Manipulation Can Be Good For Your Relationships — As Long As You Do This, Too

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Couple in relationship looks at one another outdoors

Manipulation is bad, right?

Although most of us do not think of ourselves as being manipulative, we know that there are times when someone else is trying to or has succeeded in manipulating us. “Manipulation“ has a bad reputation.

In interpersonal relationships, manipulation is defined as one person acting in their own self-interest at the expense of another person’s interest. But what if there’s no “expense?" 

Why can’t manipulation result in a win-win? It can if it's done with the right mindset and with a light and loving touch.

RELATED: If Your Partner Does These 10 Things, You're Being Manipulated

Manipulation as a method of influence

Human beings persistently try to influence other human beings. Manipulation is one type of influence, generally regarded as anti-relational because it is intended to get something from another person without asking for it directly and without return.

We value sincerity, truthfulness, generosity and advocacy in our relationships. We want our children to do as they are told.

And we want our friends and intimate partners to behave and relate as we think is proper.

Our common thinking is that since manipulation is not direct, its intention can be hidden, a kind of subterfuge, and therefore not appropriate in relationships we value.

RELATED: 9 Signs You're Falling In Love With Someone Who Thoroughly Enjoys Emotional Manipulation

Influence is good but it doesn’t always work

Influence is part of all normal healthy relationships. In fact, John Gottman describes the willingness to be influenced by our partners as a virtue in a healthy marriage.

As our children grow we hope that we have maintained a relationship with them in which we can influence their choices and their growth without controlling them.

Healthy relational influence is characterized by directness, collaboration, and honesty. But it often is disregarded or falls on deaf ears.

The fact is that children, spouses and friends don’t always want to please us.

So we try to get what we want in other ways.

RELATED: The #1 Sign You're Being Emotionally Manipulated In Your Relationship

Just asking doesn't always work

If only we could always get what we want by just asking.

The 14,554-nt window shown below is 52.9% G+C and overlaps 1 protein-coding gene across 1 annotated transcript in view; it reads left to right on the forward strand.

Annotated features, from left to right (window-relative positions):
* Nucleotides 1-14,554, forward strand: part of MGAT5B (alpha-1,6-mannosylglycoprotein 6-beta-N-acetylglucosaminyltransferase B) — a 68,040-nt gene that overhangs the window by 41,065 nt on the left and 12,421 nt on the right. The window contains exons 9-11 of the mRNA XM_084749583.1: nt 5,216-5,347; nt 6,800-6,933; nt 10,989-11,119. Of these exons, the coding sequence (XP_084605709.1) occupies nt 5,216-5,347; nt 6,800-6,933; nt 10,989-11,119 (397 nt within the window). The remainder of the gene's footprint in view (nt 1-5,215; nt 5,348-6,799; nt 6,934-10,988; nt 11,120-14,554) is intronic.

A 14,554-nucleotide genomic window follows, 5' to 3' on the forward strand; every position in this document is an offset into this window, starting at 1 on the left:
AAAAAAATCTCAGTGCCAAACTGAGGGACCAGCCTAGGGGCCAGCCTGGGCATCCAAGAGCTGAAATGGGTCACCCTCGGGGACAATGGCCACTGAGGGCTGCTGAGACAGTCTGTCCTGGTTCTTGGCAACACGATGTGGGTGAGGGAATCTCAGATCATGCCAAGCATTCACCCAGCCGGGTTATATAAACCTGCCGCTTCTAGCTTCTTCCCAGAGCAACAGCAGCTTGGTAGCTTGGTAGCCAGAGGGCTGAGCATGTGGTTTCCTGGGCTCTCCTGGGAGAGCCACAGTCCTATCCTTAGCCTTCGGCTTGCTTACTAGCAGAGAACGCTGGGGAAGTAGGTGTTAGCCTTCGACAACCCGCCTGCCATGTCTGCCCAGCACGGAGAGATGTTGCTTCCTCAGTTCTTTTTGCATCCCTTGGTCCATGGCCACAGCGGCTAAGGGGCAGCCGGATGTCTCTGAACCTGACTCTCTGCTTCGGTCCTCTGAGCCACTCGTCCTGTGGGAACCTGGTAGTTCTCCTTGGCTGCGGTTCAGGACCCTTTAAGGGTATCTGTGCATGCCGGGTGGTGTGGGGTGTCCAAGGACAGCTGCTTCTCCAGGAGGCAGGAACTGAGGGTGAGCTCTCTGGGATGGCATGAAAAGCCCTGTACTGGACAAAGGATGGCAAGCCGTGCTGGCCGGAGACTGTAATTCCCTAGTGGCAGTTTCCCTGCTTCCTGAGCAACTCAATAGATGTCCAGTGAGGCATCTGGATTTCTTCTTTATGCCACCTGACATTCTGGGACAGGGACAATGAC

In a relationally perfect world asking for what we want would be met with agreement and collaboration.

When we ask a child to clean up her room, she would say, “Sure.” And then get down to it.

When we asked our spouse for loving attention and making love, we’d be greeted by the joy of pleasing our mate. When we ask a friend or a sibling for a favor, the answer would be, “Absolutely!”

But that’s not the world we live in.

RELATED: 6 Twisted Things Master Manipulators Do In Relationships

We’re all guilty of manipulation

Who doesn’t threaten their children with discipline if parental demands are not heeded? Do you stonewall your mate when you are angry?

Do you make promises to your children or your partner as a reward for doing what you want of them? Does your mate wheedle you for sex or pout or withdraw when it’s not forthcoming?

Michelle Weiner-Davis in her book The Sex-Starved Marriage encourages women to initiate sex with their mates. She says that women who have followed her encouragement report that their husbands are much more likely to be helpful, in better spirits, and more loving after such initiation.

Do you dress well for a job interview? Do you agree to do a favor in the hope of receiving a favor?

Benjamin Franklin is said to have visited an adversary at his home, admiring his library and asking to borrow a book in the hopes that the person would be more likely to provide a necessary vote — having been suitably flattered.

These are examples of everyday manipulation. Even though they may seem to be sneaky, in our closest relationships these kinds of win-win manipulations are necessary and therefore pro-relational.

RELATED: 10 Little Communication Tricks That'll Lead To A Much Deeper Love

Children and spouses have this in common

Children are not particularly good listeners, especially when there is something that they want from you.

When they ask for something, if you start with the word, “no" what they hear next is like a Charlie Brown teacher, “wawawaw wawa."

So, parents have to get their children’s attention.

Getting and keeping the attention of a child who is asking for something usually will require the first word to be, “yes”.

"Yes, you can go to the mall after you have cleaned up your room” rather than “no not until your room is clean."

This is not exactly manipulative behavior, but it is effectively manipulating the use of language in order to maintain a child’s attention.

Likewise, women often make a similar complaint about their husbands.